Tech Briefs

Savannah River National Laboratory

Aerosol-to-Liquid Particle Extraction System

A new device uses electrostatic precipitation to collect and concentrate airborne agents in a liquid sample for onsite or laboratory analysis. The collection efficiency is 85 percent to 92 percent depending on the size of the particles. The Aerosol-to-Liquid Particle Extraction System (ALPES) is designed to collect chemical agents; radioactive particles; microorganisms such as spores, bacteria, and fungi; and molecules and other substances associated with explosives.

At a glance

  • Collects microorganisms, chemical agents, radioactive particles
  • Collection efficiency of >90 percent
  • Collects particles of < 0.3 to 10 micron diameters
  • Maintains viability of live agents
  • 300 liters per minute flow rate
  • Consumes <12 watts of power
  • Uses a 12 volt battery
  • Measures 6” x 10” x 21”
  • U.S. Patent 6,955,075

New device collects deadly agents for quick identification

Agents that could be used in chemical and biological warfare tend to disperse widely in the air when released. Quickly collecting a concentrated sample of these agents is critical to detecting them before they reach harmful dose levels in the air. Also, methods of detection such as by polymerase chain reaction are enhanced when the collected agents remain alive. Other collection devices using wet cyclone designs are larger and heavier, have higher power demands, and are noisy, thereby precluding unobtrusive uses. Devices using impactors for collection do not maintain the viability of live agents.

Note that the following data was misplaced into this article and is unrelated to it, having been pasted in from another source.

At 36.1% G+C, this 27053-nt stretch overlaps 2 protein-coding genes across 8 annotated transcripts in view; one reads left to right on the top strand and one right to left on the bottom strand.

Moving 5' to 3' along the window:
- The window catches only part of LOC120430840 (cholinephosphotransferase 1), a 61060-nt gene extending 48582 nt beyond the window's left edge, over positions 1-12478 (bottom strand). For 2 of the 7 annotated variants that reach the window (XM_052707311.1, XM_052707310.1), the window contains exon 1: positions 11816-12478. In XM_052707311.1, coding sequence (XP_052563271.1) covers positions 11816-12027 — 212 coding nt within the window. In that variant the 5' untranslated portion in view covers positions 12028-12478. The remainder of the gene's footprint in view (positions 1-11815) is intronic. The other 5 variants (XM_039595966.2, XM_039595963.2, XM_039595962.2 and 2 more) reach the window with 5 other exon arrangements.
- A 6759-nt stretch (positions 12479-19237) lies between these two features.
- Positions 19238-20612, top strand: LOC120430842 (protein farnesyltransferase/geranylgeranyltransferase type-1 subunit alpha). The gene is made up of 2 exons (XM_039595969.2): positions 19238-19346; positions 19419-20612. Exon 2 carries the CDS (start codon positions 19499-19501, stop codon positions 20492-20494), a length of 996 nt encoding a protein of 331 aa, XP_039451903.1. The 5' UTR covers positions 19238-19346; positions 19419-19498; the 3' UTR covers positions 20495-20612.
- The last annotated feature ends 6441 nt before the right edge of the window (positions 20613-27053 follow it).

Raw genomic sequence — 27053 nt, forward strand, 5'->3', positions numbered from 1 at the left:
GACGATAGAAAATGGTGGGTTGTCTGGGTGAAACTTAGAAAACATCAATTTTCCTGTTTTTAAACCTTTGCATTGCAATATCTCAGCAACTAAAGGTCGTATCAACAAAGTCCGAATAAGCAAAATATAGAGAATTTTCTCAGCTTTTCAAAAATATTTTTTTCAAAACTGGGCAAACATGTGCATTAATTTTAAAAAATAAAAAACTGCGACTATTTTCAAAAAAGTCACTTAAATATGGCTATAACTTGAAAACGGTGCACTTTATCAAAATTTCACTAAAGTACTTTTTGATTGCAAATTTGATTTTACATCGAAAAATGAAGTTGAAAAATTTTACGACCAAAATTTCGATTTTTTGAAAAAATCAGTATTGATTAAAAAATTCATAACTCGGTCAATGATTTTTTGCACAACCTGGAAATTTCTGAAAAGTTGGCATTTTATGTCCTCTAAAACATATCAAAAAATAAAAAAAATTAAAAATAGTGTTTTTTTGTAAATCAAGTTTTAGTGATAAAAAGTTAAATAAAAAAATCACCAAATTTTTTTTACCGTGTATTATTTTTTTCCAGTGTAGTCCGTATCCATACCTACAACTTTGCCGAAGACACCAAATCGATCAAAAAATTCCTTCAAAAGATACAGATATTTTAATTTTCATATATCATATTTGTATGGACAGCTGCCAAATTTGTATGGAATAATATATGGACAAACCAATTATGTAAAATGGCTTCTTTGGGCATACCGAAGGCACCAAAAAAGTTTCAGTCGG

Uses proven particle separation technique

The new ALPES takes advantage of the long-proven use of wet electrostatic precipitation to separate particles from air. The device comprises an ionization section atop a tubular collection electrode enclosed in a column. A pump pulls air through the vertical column at a flow rate of up to 300 liters a minute.

Recirculating liquid concentrates collected agents

A reservoir at the bottom of the column contains liquid that is pumped up through the inside of the collection tube, which is charged at 8,000 volts. The liquid flows over the top of the charged tube and down the sides, collecting the ionized particles from the outside surface of the tube. The flow rate maintains a continuous film of liquid on the outer surface of the tube. Constant recirculation of the liquid through the tube concentrates the collected particles.

A valved sample loop enables diversion of the liquid to an online analyzer or to a sample vial for transport to a laboratory for analysis.

Low power, quiet operation

With minimal pressure drop, the device consumes less than 12 watts of power and operates quietly.

Adaptable for selected analyses

The recirculating liquid can be customized for specific situations. A buffered saline solution or a nutrient solution will maintain biological agents in a viable state, enabling faster and more accurate analyses.

Partnering Opportunities

SRNL invites interested companies with proven capabilities in this area of expertise to enter into a licensing agreement with SRNL to market this nuclear material detection system. Interested companies will be requested to submit a business plan setting forth company qualifications, strategies, activities, and milestones for commercializing this invention.

Qualifications should include past experience at bringing similar products to market, reasonable schedule for product launch, sufficient manufacturing capacity, established distribution networks, and evidence of sufficient financial resources for product development and launch.

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Contact Information

Savannah River National Laboratory